I am a fan of the black wattle (acacia mearnsii) tree and have been propagating and growing them for many years. This species is a fast growing acacia and has many advantages. In the right conditions it can grow quite large very quickly. On my 20 acres at Ensay I have planted them for more than 30 years and in some places third generation trees were growing quite strongly when the property was sold.
They are leguminous (fixing nitrogen in the soil), provide a small amount of shade and shelter and attracted a number of species of birds. When flowering they add colour to paddocks and attracted honey eaters. They generally produce abundant crops of seed and I have sometimes harvested small amounts for propagation. As long as the area around the trees is not grazed they will self-sow in abundance. Where areas in the bush have been burnt the germination of black wattles is sometimes very thick. After the 2007 fires in the Tambo valley the wattles regenerated at Wattle Circle were so close together – a matter of 10cm or so – as to make these parts of the country impenetrable.
The dried timber is a hot, but relatively fast, burning fuel and was the fuel of choice when the Swifts Creek bakery used their wood fired oven. After harvesting a large amount of windfall timber in the 1990s this dried wood became the main (carbon neutral) fuel in our heater and was occasionally used in our slow combustion stove. Dry and dead limbs off living trees were handy to the house providing an inexhaustible supply of kindling. When harvesting the dead and fallen timber for firewood I made sure that the stump remained and was left to rot – hopefully leaving a substantial amount of the carbon in the root system to remain in the soil. (It has been estimated that up to half the carbon of some trees is in their root system.) I have even experimented with making charcoal, or agrichar as I prefer to call it, but that is another story.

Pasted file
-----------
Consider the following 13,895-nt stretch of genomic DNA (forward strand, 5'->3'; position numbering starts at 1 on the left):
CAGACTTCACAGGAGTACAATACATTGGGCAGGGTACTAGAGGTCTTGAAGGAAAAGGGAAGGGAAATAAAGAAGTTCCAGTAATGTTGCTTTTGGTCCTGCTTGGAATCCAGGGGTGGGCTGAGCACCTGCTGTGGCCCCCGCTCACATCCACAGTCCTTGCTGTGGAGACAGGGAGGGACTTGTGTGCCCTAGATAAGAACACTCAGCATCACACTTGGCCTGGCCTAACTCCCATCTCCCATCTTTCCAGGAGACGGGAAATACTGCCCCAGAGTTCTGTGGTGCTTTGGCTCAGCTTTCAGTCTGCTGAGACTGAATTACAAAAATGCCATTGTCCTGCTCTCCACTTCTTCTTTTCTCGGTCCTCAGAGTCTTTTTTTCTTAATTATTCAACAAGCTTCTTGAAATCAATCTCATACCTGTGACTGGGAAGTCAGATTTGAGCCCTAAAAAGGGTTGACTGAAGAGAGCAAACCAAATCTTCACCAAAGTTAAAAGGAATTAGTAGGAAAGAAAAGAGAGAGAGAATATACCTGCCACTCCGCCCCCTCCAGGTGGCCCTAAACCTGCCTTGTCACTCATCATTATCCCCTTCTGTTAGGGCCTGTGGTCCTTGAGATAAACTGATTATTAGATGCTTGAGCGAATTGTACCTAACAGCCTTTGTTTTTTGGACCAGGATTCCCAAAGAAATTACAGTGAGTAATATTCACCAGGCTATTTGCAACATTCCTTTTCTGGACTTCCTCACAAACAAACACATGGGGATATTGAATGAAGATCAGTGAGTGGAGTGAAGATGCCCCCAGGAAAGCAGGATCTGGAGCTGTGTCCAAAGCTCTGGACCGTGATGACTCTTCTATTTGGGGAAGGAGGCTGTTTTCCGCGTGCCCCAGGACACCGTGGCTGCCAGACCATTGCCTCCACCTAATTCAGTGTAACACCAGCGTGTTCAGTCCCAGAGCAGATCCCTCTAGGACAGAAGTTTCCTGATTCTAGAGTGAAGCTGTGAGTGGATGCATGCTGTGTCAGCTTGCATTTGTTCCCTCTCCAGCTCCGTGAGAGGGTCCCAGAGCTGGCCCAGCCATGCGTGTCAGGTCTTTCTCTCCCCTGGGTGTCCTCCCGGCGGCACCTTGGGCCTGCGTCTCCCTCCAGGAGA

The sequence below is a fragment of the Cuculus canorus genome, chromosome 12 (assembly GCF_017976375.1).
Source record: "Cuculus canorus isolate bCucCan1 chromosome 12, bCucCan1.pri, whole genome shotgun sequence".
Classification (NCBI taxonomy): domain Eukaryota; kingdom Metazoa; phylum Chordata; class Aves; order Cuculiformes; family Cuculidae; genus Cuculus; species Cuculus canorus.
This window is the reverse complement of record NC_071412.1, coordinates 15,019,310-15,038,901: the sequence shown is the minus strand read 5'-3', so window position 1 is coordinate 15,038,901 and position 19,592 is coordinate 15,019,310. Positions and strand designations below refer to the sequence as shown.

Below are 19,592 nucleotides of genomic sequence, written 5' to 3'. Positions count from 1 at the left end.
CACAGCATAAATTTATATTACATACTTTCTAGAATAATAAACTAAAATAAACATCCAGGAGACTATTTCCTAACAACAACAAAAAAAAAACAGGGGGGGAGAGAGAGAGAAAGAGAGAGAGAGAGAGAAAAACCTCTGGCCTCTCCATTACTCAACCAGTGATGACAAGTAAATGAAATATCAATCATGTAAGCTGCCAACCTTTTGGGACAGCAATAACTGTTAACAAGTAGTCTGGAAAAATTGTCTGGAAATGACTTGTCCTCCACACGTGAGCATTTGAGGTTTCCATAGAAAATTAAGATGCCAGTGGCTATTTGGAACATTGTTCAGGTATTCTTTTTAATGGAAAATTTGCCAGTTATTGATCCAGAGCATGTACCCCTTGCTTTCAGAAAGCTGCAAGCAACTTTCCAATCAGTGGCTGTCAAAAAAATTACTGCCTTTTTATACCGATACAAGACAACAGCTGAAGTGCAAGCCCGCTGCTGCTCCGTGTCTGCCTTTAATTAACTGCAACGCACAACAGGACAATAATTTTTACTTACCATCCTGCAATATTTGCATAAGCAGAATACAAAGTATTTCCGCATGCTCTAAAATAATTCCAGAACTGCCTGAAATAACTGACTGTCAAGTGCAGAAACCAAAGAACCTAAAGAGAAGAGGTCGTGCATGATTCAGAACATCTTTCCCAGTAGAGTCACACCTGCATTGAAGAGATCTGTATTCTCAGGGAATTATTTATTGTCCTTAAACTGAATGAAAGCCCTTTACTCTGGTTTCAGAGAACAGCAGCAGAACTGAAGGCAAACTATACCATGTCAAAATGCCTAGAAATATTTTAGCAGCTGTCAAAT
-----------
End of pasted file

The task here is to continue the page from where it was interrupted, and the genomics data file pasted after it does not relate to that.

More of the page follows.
Counting the carbon in the root systems mature black wattles generally store about half a ton of carbon each. I have had trees growing fast and large where the household waste water was fed into the paddock. These I estimated stored about one ton of carbon each. Farmers generally consider them a weed. Perhaps if they could crop them, and be paid for the carbon that is stored in the trees and soil and removed from the atmosphere this could change. For the tree is the only CCS system we have at the moment that actually works.